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June 11, 2007

Ocean's Thirteen

oceans thirteen.gif

Steven Soderbergh - 2007
Warner Brothers 35mm film

I suppose it is possible to enjoy Ocean's Thirteen without having seen the previous films. With references to characters from the previous versions, as well as appearances by a couple of the cast members that came onboard for Ocean's Twelve, seeing the earlier films makes the third film more meaningful. Soderbergh goes full circle with Ocean's Thirteen. The film not only brings his trilogy to completion, but also makes reference in a couple of ways to the original Rat Pack vehicle.

The story is initiated following a double-cross of Elliot Gould's Rueben Tishkoff by casino owner Willy Bank (Al Pacino). Tishkoff is certain of Bank's integrity based on their both having shook the hand of Frank Sinatra. Instead of a heist of Bank's casino hotel on the day of its grand opening, Danny Ocean and company create several ways to break the Bank as it were. One thing Clooney, Soderbergh and the gang could not duplicate is the gleefully indifferent attitute of Sinatra, Martin and most of the participants from the 1960 film. If Soderbergh's Ocean's Eleven was a bit too professional, Ocean's Twelve was a bit too loose. Ocean's Thirteen finds the right balance between detailing the mechanics and the filming the offhanded moments between the actors.

The best moments have nothing to do with the operation. One such scene is of Clooney and Pitt having a conversation made up of the kind of sentence fragments exchanged between people who've known each other for years. During this scene they stop in front of one of the newer theme hotels and remark how the original landmark hotels have disappeared. Especially for those people in any way familiar with that older Las Vegas, with references to the Sands and Dunes hotels, the dialogue also recalls the Las Vegas of Frank Sinatra and the original Ocean's Eleven, a film that was as much an advertisement for Las Vegas and the kind of entertainment popular for the pre-Rock Generation.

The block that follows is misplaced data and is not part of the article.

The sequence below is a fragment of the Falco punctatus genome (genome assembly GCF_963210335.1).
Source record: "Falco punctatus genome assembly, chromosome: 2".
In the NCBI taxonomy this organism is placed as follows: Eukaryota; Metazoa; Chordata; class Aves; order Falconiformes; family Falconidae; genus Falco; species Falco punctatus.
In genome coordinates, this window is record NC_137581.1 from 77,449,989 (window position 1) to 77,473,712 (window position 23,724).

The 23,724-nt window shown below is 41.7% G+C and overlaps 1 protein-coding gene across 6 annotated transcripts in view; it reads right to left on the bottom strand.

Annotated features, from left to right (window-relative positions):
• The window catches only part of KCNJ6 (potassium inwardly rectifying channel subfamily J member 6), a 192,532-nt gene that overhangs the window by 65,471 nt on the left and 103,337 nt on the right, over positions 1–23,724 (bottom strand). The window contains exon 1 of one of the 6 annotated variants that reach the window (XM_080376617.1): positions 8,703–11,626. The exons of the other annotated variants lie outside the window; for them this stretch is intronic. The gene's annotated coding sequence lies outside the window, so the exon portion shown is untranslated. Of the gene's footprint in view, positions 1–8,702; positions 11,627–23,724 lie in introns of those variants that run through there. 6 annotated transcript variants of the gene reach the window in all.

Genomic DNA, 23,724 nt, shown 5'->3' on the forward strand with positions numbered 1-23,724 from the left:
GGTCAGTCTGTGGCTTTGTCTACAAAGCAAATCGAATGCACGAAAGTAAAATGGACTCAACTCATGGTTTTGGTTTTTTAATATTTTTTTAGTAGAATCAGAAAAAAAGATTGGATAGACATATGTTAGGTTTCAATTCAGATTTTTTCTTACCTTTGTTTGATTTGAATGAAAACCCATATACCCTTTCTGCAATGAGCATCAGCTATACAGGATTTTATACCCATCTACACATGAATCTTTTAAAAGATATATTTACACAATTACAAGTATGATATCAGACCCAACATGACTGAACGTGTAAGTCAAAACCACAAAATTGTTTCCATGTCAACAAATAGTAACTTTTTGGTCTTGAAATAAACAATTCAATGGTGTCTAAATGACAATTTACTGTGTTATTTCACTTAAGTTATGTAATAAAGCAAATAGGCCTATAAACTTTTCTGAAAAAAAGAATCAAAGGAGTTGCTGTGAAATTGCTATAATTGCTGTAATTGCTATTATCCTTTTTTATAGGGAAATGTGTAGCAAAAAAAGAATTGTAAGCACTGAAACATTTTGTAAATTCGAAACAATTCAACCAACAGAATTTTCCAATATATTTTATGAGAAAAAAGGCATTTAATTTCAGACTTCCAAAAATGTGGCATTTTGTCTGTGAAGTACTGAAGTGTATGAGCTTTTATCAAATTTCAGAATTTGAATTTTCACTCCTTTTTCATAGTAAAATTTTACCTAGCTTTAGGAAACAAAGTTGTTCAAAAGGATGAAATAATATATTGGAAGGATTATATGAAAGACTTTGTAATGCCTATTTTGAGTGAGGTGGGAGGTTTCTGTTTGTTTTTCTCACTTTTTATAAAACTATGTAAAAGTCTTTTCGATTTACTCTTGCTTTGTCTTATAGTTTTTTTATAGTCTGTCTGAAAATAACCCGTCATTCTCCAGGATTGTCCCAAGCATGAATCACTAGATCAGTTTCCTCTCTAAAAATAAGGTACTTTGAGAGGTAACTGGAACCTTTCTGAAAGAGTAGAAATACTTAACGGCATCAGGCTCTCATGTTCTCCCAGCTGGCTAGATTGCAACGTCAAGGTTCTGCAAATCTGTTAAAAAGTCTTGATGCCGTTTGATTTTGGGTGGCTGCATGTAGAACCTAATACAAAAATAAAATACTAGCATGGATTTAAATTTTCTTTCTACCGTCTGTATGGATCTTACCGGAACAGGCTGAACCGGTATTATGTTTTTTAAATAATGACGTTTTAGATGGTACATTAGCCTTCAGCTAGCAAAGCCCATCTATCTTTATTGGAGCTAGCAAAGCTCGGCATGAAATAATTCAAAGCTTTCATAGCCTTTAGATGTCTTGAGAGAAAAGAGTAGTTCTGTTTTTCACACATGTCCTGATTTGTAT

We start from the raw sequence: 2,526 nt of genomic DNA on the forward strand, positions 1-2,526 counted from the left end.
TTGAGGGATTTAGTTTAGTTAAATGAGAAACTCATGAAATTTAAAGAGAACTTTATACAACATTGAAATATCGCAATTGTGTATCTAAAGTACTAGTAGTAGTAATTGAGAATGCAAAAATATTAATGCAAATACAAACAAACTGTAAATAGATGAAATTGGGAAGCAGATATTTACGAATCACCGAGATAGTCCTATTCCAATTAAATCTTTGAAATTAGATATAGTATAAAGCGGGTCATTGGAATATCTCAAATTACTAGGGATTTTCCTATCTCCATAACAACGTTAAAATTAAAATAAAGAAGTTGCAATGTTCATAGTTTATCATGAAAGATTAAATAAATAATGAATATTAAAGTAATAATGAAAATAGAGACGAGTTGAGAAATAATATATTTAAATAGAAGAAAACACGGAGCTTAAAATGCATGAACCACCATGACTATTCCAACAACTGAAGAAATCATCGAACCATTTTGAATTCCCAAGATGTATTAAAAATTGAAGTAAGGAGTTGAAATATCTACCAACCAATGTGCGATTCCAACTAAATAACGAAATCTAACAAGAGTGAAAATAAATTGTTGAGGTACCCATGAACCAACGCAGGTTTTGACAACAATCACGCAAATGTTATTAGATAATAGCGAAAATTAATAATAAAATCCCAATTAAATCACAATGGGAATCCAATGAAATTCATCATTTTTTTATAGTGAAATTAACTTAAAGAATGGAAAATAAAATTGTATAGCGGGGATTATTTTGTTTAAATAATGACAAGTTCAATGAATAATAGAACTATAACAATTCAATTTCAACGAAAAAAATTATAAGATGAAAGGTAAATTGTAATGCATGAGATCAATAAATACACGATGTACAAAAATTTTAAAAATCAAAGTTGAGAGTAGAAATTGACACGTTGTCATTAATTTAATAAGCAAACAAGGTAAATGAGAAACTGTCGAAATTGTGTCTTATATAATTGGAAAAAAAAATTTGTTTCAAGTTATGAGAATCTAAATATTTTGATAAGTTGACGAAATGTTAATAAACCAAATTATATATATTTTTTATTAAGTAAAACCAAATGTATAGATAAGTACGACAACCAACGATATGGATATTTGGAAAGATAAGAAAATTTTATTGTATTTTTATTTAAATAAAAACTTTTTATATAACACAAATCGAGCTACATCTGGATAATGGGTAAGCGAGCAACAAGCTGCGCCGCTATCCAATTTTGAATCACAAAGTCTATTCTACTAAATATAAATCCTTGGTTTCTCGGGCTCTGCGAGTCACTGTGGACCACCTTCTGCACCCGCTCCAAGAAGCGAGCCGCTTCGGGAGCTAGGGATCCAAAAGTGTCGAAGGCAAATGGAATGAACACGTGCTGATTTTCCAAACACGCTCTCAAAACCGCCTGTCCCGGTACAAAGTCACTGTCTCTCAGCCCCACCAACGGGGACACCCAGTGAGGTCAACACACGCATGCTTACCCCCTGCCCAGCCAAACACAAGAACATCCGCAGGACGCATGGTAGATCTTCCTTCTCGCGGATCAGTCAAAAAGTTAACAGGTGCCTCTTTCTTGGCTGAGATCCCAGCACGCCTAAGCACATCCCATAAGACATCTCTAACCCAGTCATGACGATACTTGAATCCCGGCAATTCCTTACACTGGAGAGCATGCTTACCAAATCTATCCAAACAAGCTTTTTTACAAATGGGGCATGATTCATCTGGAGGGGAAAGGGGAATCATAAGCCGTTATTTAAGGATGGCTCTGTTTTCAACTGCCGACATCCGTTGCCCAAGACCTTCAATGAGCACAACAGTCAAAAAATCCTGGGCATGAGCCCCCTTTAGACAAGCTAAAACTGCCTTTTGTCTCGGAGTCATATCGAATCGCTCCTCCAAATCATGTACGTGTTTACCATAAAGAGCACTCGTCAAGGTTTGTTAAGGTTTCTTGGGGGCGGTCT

A further self-referential moment comes when Sinatra's song "This Town" is played during a fireworks display. The song and Sinatra again recall the original film, as well as making a comment about Las Vegas. The fireworks could well be a visual coda for Soderbergh and Clooney's artistic collaboration. One of the nicest moments from their first film, Out of Sight, featured fireworks outside the window as Clooney was charming Jennifer Lopez over dinner.

Other filmic references pop up, such as the hotel muzak including the themes from Dr. Zhivago and A Man and a Woman. Casting Pacino with Ellen Barkin seems like a casual tribute to Sea of Love, the film they starred in almost twenty years ago. While not together onscreen, having Garcia as a business rival to Pacino provides a sideways glance at The Godfather III. Just like the original film which was peppered with little "in jokes", the new film has similar references such as when Clooney advises Pitt to have a couple of kids.

It is the casual moments that reveal the true heart of Ocean's Thirteen. The film is ultimately a pop culture artifact about pop culture.

Posted by Peter Nellhaus at June 11, 2007 10:30 AM